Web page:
Reply
  2. Keith Beven

    Please please continue as you have been. The mixture of posts keeps me coming back, always hoping there will be a new post even though I am not a Leica user – more medium and large format. But the gear is really no longer important in producing images of sufficient quality – how we use the tools and the history of ideas about photography is far more important and those posts are always thought provoking.

    Another source of interesting comment (at least in some articles) that may not be known to some of your readers can be found at onlandscape.co.uk

    And why not set up a Patreon or Go Fund Me site … you surely deserve that M10!

    Reply
  3. Rob Campbell

    Frankly, Tim, why fix something that’s not broken?

    The reason you have the readership you have is precisely because of your own photography and your writing.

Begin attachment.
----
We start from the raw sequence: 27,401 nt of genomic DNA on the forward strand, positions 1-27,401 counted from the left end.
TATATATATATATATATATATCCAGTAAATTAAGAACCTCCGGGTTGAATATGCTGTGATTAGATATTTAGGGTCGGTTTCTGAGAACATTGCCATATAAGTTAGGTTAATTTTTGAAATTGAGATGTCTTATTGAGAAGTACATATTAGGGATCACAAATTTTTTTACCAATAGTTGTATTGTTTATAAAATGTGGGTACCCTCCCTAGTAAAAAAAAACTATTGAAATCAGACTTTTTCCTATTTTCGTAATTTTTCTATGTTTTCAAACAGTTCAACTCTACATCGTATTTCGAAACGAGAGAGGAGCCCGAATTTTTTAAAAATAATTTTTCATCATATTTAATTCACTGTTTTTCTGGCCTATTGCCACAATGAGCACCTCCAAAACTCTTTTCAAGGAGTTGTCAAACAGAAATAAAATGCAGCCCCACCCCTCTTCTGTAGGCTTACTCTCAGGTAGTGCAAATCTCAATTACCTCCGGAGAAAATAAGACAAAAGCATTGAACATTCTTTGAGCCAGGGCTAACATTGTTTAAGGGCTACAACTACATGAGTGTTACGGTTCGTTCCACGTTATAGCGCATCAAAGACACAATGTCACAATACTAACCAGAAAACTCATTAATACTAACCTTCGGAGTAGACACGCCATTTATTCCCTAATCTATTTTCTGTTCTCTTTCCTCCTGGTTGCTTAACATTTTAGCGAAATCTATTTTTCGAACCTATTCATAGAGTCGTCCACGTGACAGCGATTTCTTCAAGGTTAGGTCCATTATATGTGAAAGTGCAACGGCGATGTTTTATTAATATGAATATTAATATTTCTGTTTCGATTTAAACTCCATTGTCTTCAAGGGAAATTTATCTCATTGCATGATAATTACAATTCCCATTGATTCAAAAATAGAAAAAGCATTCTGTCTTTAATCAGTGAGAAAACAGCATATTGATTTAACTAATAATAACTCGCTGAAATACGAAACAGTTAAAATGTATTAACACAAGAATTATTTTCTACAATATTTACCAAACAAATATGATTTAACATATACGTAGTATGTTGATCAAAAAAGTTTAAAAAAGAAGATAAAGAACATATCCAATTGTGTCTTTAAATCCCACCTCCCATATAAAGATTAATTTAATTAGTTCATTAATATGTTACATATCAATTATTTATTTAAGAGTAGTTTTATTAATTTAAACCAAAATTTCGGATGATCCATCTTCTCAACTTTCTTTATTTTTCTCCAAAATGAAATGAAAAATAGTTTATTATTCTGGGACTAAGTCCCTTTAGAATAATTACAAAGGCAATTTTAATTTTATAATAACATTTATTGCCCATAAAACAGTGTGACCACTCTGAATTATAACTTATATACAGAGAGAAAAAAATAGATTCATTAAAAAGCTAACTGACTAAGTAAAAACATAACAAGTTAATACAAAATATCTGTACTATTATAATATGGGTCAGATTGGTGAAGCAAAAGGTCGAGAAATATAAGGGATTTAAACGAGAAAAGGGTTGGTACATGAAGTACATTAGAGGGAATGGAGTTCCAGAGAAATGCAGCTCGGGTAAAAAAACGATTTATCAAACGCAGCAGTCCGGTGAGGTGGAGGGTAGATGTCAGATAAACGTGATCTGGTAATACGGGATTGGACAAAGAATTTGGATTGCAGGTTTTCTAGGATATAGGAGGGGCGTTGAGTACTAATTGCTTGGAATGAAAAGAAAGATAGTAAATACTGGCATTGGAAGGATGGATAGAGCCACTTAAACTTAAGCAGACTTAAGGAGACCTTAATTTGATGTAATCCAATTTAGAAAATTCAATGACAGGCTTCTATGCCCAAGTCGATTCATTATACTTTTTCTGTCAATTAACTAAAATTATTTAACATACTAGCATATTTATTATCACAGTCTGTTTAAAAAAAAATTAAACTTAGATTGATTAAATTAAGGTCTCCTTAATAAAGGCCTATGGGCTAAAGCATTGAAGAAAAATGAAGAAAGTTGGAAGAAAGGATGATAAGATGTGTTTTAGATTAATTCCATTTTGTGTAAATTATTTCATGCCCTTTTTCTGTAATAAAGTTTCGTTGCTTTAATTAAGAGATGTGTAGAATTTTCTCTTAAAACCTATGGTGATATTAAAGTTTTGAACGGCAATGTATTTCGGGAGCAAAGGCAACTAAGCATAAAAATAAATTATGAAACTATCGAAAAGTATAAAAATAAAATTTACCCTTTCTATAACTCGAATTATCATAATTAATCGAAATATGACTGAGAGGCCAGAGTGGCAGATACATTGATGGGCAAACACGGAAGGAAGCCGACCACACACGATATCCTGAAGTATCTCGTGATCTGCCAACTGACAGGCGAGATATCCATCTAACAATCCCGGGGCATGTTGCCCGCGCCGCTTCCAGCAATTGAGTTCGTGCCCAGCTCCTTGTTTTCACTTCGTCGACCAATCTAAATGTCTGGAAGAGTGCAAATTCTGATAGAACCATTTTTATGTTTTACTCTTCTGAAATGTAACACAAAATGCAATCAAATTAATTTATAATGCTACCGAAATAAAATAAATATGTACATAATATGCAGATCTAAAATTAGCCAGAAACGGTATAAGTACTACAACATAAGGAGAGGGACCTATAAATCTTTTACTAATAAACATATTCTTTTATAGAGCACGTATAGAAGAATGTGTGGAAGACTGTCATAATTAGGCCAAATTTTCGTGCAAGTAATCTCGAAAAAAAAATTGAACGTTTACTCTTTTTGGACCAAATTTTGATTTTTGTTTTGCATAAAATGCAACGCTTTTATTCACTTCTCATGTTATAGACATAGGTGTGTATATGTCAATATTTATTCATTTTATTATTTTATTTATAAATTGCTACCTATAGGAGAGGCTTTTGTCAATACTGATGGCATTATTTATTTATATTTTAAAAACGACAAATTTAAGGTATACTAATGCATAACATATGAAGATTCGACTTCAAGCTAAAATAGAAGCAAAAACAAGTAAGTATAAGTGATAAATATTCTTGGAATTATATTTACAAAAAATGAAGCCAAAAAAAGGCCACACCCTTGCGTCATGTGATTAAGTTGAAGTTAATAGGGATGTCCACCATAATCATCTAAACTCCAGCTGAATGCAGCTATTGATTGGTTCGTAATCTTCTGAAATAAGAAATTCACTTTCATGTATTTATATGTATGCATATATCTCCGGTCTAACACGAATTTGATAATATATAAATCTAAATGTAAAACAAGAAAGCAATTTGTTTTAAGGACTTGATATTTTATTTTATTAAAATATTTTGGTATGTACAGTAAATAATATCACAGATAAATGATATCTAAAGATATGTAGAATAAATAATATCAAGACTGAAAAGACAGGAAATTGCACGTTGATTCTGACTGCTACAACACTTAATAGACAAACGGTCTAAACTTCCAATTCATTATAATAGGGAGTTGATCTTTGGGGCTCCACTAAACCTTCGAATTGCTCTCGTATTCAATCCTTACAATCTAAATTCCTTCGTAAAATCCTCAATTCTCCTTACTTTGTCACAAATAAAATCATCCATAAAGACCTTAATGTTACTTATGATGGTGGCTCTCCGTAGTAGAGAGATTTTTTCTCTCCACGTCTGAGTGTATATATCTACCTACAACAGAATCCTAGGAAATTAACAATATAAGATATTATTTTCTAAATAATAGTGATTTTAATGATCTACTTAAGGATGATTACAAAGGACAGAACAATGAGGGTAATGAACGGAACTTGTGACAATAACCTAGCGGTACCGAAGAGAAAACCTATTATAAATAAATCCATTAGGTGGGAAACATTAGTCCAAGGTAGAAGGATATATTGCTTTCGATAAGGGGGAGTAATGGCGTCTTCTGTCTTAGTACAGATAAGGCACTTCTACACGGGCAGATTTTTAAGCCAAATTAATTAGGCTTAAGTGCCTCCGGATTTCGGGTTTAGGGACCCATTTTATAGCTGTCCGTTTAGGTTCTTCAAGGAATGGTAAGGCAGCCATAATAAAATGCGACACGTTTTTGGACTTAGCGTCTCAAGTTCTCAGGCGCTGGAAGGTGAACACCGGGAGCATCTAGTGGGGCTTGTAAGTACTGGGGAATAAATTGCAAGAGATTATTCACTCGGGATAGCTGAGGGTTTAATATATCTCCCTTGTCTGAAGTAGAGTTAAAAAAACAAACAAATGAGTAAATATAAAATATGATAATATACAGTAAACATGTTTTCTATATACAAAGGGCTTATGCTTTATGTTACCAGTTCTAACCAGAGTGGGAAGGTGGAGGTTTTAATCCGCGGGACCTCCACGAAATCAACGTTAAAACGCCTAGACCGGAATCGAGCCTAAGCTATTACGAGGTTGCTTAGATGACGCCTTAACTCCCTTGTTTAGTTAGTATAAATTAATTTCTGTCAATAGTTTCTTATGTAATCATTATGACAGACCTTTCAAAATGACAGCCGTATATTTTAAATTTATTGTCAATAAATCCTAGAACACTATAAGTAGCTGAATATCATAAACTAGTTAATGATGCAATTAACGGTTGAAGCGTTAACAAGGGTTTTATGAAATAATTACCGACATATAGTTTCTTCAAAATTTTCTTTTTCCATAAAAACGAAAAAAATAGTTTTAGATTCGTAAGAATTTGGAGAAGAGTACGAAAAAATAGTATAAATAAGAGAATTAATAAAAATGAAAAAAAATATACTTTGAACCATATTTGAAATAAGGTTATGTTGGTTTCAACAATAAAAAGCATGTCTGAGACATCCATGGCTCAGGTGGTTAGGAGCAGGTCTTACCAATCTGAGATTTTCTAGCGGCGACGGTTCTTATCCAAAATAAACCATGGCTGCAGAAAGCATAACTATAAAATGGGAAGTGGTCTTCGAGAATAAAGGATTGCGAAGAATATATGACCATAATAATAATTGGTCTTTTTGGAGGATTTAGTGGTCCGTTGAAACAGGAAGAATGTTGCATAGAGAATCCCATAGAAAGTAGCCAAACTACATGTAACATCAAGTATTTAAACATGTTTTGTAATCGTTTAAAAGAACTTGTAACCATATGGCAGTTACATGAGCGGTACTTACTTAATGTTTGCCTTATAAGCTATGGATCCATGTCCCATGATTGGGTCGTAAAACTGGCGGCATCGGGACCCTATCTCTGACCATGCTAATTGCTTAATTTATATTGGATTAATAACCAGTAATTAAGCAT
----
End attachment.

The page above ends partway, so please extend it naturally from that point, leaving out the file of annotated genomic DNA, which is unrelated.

It’s possible to link to websites of folks who correspond here, so it isn’t impossible to access their work. Of course, that doesn’t relieve you of having to write more material yourself, but really, it’s your stuff I think we want to read, more or less, which is not to knock other contributors, of course.

    Perhaps if it were easier to link to your own excellent photo collection…? I often think about your confrontation with the Edinburgh “street rat”! He must have been quite surprised.

    Rob

    Reply
    1. Leicaphila Post author

      Thanks for your kind words, Rob. You’ve brought a lot of people to the site who wouldn’t have found it otherwise, and I appreciate your thoughtful comments on various posts. You’re the sort of reader who makes this a collaborative effort in a lot of ways, given I write with readers like you in mind.